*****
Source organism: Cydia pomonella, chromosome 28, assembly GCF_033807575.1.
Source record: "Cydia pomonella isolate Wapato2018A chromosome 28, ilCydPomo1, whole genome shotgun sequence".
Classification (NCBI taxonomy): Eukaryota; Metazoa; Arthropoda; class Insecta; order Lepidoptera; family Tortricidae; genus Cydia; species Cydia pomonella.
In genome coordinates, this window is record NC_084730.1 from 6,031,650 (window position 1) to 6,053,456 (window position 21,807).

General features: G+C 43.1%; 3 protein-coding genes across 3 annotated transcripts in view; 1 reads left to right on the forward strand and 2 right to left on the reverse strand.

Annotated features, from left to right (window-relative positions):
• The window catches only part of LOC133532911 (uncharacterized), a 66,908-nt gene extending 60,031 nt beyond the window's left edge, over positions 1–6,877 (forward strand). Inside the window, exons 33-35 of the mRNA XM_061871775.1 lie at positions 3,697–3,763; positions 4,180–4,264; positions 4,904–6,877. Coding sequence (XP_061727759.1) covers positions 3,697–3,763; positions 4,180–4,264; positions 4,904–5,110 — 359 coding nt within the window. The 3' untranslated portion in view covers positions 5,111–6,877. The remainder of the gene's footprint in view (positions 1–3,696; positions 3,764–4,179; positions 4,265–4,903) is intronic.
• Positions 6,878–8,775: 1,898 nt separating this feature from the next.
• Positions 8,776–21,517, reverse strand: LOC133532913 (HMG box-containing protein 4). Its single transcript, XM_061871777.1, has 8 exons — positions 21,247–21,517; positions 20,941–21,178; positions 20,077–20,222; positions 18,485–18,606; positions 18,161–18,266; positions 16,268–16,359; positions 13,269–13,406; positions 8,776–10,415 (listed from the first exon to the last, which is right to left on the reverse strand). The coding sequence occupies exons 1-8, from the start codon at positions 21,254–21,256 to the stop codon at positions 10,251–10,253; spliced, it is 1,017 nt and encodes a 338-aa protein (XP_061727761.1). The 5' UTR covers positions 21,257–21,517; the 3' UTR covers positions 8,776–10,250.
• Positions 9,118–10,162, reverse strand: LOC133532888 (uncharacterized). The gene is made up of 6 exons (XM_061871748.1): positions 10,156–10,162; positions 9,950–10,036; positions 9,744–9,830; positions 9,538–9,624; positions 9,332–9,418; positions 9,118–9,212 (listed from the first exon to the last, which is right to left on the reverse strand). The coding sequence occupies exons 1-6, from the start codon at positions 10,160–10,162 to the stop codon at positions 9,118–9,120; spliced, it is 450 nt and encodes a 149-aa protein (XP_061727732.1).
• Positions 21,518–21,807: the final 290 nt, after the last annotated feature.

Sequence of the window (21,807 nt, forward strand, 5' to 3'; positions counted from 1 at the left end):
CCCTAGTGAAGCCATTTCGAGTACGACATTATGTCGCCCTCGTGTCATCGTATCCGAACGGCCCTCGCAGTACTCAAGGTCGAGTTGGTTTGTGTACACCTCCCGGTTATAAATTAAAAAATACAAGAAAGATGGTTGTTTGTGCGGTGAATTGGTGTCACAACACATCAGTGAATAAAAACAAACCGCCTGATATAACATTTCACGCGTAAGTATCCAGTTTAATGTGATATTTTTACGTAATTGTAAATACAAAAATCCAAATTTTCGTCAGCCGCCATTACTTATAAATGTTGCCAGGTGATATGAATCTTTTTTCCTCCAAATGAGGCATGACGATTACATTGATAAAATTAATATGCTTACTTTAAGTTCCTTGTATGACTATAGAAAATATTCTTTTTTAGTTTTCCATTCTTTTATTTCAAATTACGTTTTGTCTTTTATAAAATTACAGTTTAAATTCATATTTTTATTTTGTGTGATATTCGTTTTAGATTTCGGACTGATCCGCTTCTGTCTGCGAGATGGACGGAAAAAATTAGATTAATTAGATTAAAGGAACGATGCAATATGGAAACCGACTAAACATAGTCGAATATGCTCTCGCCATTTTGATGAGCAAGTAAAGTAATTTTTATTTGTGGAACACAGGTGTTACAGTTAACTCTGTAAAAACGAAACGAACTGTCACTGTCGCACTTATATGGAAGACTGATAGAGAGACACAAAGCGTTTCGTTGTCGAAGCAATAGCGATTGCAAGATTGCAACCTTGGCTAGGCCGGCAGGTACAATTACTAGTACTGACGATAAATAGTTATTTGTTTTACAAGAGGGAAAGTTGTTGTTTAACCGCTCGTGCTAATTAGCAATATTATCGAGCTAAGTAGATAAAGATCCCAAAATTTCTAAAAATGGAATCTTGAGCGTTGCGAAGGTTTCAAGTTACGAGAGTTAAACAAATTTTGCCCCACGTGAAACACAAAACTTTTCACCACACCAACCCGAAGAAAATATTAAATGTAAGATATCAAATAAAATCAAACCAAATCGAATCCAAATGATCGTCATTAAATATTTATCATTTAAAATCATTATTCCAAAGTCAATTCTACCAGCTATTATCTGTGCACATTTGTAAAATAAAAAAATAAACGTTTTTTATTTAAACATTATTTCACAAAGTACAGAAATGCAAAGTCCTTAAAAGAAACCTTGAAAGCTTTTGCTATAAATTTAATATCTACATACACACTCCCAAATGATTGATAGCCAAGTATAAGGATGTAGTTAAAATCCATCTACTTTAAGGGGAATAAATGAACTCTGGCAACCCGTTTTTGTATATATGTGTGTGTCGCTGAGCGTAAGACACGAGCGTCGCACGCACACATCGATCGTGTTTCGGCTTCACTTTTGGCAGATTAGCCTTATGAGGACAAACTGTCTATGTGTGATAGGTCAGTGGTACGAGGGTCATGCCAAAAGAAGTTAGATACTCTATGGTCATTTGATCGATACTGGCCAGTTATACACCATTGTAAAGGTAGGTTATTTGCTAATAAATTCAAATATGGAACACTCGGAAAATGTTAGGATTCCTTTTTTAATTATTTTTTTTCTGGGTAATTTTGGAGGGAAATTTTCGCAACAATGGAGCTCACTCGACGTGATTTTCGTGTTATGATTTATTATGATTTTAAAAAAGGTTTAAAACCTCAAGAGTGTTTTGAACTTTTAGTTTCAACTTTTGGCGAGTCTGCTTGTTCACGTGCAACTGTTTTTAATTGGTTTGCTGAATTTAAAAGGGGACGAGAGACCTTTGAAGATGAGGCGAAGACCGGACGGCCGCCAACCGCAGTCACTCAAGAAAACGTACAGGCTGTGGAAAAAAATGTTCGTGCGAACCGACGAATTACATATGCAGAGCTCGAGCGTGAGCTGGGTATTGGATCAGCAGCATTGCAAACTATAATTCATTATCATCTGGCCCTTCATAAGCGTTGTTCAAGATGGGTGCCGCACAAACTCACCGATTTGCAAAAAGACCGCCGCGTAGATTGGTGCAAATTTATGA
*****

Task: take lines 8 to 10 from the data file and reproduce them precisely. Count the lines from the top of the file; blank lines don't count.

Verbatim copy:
• Positions 6,878–8,775: 1,898 nt separating this feature from the next.
• Positions 8,776–21,517, reverse strand: LOC133532913 (HMG box-containing protein 4). Its single transcript, XM_061871777.1, has 8 exons — positions 21,247–21,517; positions 20,941–21,178; positions 20,077–20,222; positions 18,485–18,606; positions 18,161–18,266; positions 16,268–16,359; positions 13,269–13,406; positions 8,776–10,415 (listed from the first exon to the last, which is right to left on the reverse strand). The coding sequence occupies exons 1-8, from the start codon at positions 21,254–21,256 to the stop codon at positions 10,251–10,253; spliced, it is 1,017 nt and encodes a 338-aa protein (XP_061727761.1). The 5' UTR covers positions 21,257–21,517; the 3' UTR covers positions 8,776–10,250.
• Positions 9,118–10,162, reverse strand: LOC133532888 (uncharacterized). The gene is made up of 6 exons (XM_061871748.1): positions 10,156–10,162; positions 9,950–10,036; positions 9,744–9,830; positions 9,538–9,624; positions 9,332–9,418; positions 9,118–9,212 (listed from the first exon to the last, which is right to left on the reverse strand). The coding sequence occupies exons 1-6, from the start codon at positions 10,160–10,162 to the stop codon at positions 9,118–9,120; spliced, it is 450 nt and encodes a 149-aa protein (XP_061727732.1).